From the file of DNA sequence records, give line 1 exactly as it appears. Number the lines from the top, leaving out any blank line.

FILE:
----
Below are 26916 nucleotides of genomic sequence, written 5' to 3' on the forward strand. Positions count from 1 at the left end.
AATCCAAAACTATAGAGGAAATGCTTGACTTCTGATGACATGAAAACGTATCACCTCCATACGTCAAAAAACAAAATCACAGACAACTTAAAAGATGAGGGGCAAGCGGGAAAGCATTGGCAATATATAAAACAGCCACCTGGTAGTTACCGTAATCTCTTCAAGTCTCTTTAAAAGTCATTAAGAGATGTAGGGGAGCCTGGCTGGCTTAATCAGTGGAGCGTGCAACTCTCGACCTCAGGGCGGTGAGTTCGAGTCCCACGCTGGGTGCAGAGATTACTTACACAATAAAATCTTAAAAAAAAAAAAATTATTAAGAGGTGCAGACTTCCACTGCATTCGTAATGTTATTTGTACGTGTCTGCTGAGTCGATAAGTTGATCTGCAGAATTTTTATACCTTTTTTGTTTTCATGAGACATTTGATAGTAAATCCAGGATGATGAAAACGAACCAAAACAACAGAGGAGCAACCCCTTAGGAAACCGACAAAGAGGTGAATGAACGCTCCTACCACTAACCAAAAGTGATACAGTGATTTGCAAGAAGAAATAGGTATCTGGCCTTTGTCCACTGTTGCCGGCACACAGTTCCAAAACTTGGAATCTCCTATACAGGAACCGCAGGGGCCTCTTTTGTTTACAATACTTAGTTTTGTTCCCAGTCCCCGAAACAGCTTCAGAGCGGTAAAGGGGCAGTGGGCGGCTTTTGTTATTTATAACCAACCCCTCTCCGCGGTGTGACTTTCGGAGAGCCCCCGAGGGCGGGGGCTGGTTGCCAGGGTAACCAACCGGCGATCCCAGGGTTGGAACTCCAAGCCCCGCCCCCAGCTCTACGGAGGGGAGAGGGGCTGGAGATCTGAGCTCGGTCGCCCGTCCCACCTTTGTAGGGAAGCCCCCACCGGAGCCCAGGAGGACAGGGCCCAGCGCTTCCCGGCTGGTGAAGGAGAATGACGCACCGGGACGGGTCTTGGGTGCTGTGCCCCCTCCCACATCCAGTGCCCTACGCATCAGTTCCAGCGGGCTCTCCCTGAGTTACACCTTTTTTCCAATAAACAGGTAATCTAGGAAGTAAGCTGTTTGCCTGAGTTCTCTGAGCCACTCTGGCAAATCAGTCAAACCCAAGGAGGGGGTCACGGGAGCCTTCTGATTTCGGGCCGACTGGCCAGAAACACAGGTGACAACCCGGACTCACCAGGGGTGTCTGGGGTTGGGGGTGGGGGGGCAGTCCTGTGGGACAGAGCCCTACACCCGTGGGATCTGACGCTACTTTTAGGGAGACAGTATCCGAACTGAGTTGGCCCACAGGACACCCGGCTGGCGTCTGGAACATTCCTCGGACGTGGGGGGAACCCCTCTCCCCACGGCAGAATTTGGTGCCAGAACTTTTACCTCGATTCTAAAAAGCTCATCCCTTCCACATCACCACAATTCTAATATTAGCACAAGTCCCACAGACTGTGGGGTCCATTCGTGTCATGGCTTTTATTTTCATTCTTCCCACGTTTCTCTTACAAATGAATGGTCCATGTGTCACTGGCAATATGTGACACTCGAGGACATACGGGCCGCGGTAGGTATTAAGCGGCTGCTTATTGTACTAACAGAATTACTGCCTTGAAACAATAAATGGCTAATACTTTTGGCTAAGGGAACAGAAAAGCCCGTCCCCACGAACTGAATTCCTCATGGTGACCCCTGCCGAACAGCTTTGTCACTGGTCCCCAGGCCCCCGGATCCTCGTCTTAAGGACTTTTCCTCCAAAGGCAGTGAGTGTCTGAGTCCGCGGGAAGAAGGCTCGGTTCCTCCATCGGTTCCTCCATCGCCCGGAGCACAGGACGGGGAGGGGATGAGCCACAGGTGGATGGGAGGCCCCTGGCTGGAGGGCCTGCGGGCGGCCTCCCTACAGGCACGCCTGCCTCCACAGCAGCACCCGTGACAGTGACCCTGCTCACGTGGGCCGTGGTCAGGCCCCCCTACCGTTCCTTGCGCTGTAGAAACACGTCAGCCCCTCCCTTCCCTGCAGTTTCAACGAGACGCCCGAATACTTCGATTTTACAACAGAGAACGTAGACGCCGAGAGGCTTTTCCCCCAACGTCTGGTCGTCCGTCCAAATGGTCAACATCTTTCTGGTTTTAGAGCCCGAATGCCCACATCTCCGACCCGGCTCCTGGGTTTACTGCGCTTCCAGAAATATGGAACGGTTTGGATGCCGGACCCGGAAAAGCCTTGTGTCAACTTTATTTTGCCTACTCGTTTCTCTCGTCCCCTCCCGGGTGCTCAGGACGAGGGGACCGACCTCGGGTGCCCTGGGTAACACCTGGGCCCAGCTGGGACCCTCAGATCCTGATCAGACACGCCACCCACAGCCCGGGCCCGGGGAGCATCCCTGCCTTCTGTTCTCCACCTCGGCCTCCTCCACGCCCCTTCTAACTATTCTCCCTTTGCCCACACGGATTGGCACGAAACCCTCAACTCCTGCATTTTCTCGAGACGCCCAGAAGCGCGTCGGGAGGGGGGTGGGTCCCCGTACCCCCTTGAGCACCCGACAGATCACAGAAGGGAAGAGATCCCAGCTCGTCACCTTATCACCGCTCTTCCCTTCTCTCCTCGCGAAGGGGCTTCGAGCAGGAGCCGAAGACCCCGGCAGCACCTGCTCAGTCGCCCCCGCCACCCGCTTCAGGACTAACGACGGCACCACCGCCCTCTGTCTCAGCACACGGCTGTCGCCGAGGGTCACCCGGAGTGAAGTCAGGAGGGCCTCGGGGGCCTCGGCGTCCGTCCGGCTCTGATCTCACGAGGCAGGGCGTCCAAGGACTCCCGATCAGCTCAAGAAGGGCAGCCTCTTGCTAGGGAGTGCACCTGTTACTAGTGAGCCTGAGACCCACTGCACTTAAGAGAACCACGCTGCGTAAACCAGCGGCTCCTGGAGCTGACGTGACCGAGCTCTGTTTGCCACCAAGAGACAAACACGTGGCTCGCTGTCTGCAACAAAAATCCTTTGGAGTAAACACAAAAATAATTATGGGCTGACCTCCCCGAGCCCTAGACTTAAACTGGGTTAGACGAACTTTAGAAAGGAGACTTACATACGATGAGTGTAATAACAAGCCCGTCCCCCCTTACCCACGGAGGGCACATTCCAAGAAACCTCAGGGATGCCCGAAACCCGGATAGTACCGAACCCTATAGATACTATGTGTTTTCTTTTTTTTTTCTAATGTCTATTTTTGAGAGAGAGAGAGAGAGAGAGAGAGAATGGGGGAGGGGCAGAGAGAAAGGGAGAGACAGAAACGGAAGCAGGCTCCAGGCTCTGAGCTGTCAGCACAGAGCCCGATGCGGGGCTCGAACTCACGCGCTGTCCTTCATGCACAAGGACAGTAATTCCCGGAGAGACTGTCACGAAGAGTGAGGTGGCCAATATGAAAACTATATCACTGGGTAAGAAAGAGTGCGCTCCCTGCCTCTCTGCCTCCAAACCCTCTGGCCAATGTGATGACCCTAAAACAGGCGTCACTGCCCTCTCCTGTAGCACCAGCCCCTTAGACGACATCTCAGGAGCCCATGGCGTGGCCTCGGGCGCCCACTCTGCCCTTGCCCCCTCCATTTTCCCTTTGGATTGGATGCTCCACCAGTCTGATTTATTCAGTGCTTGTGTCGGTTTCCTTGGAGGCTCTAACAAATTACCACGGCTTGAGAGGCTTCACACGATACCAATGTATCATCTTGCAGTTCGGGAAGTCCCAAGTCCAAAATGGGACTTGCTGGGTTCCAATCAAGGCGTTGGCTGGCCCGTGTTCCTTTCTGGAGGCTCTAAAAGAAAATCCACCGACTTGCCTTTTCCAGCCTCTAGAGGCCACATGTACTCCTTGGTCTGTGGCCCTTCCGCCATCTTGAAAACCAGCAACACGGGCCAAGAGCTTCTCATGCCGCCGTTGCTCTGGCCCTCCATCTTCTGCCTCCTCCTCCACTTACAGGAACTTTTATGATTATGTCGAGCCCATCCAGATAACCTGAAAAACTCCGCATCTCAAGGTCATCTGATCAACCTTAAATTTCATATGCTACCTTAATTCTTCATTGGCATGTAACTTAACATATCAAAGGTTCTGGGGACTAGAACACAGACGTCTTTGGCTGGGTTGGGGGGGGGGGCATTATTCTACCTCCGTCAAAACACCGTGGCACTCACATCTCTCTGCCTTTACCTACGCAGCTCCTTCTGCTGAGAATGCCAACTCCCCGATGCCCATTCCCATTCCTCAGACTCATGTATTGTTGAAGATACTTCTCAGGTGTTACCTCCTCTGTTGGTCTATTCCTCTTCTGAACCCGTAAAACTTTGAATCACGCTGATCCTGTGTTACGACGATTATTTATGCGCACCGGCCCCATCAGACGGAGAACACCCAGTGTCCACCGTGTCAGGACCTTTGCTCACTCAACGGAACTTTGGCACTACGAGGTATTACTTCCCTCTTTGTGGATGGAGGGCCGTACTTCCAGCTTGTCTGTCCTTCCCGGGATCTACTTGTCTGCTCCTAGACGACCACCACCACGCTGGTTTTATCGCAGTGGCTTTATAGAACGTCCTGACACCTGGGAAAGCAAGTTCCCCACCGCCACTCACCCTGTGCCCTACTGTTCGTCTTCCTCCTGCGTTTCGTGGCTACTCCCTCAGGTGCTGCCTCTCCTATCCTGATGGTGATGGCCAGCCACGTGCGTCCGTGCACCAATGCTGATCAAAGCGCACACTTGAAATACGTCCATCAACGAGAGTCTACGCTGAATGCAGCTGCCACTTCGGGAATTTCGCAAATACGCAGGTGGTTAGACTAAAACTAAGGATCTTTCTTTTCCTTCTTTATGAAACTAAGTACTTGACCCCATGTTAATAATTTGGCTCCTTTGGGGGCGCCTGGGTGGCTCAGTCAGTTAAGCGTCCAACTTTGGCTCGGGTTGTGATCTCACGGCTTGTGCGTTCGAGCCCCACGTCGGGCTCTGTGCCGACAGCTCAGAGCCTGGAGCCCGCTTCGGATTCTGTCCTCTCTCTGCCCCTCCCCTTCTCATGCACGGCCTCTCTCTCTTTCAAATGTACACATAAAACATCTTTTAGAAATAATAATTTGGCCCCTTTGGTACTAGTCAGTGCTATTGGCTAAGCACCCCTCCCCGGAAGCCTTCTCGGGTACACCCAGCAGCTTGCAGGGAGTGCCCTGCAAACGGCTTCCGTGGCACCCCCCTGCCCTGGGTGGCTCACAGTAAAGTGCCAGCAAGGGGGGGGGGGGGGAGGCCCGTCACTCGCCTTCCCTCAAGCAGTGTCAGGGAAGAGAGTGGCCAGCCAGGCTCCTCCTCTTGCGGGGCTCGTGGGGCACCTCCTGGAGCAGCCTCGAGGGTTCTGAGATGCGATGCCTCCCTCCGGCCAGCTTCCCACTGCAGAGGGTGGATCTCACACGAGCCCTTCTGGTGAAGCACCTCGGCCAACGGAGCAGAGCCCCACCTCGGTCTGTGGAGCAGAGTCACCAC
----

Below are 26916 nucleotides of genomic sequence, written 5' to 3' on the forward strand. Positions count from 1 at the left end.